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It turns out, I made an error in Cracking Mathematics. Not (in this case) a mathematical or historical error, although there are plenty of those1 but an error of etiquette: my potted biography of John Horton Conway emphasised the Game of Life above the rest of his work; I imagine

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There is a danger, when your book comes plastered in praise from people like Art Benjamin and Ron Graham, that reviewers will hold it to a higher standard than a book that doesn't. That would be unfair, and I'll try to avoid that. What it does well This is a

Read More →As I happened to be in London last week, I took an afternoon to visit the Science Museum and, especially, the Winton Gallery exhibit on Mathematics. Maths! In the Science Museum! What a treat! Or so I hoped. The Winton Gallery: Mathematics There's a bit in Surely You're Joking, Mr

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It’s billed as the calculator that won’t think until you do: if you give it something to evaluate, it will refuse to give you an answer until you give it an acceptable approximation. On the surface, that’s a great idea. If I had a coffee for every time I’ve rolled

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Is This Prime? is probably the most infuriating, addictive, revolting and unbearably simple games that has ever disgraced my computer screen. I love it, hate it, am glad of its existence and wish it had never been written. It’s pretty tough to think of a simpler premise: you’re given an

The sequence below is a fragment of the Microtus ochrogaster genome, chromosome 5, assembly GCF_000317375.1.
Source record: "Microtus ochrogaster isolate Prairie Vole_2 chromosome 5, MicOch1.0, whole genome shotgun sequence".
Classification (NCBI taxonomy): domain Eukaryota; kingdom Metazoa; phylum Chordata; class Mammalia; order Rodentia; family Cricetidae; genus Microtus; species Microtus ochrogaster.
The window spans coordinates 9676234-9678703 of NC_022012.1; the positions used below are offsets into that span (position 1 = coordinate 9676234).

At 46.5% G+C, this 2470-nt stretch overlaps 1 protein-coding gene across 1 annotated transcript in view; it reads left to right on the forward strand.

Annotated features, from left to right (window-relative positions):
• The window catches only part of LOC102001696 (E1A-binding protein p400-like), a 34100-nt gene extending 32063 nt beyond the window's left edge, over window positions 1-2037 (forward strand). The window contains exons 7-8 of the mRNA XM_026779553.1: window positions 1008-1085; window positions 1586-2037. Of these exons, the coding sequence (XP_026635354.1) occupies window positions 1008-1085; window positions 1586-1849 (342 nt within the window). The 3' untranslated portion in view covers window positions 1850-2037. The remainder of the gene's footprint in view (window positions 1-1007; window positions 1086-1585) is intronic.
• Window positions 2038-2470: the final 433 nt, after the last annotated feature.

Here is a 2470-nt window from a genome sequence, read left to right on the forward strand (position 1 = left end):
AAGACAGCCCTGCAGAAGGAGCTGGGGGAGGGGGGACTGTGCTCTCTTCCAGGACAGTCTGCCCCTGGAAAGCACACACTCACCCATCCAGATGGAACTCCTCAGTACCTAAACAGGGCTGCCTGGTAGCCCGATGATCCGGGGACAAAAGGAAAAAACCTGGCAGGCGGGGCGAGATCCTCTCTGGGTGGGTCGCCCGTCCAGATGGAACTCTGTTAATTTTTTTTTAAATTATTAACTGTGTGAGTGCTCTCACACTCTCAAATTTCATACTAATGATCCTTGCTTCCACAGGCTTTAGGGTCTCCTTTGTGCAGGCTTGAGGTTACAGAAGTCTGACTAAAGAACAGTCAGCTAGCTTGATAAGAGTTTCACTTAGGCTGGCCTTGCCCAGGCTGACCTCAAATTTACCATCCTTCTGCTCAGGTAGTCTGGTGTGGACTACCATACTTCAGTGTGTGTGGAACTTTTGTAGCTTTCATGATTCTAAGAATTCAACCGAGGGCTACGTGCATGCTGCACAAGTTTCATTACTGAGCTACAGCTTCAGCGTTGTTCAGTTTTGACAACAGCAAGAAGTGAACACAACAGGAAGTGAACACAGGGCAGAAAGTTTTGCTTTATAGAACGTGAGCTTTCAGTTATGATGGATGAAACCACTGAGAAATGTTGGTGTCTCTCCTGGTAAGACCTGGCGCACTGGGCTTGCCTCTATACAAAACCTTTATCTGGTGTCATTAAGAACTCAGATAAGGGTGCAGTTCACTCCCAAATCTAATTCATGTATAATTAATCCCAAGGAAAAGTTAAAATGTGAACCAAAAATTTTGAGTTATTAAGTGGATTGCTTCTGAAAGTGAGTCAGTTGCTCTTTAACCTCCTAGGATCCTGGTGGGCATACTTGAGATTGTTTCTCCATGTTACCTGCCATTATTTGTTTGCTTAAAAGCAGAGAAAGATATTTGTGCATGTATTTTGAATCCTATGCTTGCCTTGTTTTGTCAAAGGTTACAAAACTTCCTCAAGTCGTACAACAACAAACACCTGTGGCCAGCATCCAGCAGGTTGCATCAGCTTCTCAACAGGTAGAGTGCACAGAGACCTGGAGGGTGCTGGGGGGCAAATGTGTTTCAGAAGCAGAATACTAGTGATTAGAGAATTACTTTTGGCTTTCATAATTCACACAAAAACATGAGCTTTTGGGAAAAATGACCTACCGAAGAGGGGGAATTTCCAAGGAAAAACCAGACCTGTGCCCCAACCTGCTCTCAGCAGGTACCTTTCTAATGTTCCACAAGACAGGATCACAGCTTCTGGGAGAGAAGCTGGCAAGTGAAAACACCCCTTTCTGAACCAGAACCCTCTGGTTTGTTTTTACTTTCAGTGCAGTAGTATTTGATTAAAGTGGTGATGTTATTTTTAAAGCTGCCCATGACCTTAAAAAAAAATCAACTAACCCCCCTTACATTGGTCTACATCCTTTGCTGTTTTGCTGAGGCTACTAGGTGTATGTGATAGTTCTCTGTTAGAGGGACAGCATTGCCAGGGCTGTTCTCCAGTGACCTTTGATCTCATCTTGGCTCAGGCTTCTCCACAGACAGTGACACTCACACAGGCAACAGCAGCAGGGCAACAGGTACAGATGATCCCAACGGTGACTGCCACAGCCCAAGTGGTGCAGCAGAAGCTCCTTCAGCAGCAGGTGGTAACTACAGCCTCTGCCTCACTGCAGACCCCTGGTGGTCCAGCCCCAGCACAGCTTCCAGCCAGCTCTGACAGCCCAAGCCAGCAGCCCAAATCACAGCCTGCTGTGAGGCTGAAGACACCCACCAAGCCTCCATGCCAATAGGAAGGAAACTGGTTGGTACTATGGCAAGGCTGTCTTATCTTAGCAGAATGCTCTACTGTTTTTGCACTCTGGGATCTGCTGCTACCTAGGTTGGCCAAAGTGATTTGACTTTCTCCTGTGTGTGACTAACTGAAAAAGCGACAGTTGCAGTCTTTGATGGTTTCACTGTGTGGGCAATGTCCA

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One of the key measures of how much I like a book is how quickly I get through it. Turing’s Cathedral went back to the library today after having being renewed the maximum of three times; I did finish it, but only just. I can’t put my finger on what

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I’ve always had a soft spot for the Countdown numbers game, a challenge pitched just perfectly right for my mental capacities. It would take a very good numbers game to displace Countdown in my heart. Mathador is a very good numbers game1 with similarities to Countdown: you’re given a batch

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In terms of tone and style, The Joy of $x$ is an absolute delight — Strogatz has a knack for finding the right analogy and the right anecdote that is the envy of maths writers everywhere. It’s an enjoyable read, and I’d recommend it to anyone who thinks “I’d love

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It was an incredible idea: gather together as many really smart people as possible and set them to work on discovering the essential nature of things. At least, it was an incredible idea around the time of Pythagoras, or the time of the House of Wisdom, or any time anyone

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It’s a best-seller in France, apparently: the wild-haired but immaculately-dressed Fields Medallist’s story of how he and his colleague solved the Landau damping problem. But therein lies my difficulty with it: I don’t know about, or especially care about, the Landau damping problem. It’s a McGuffin: it might as well

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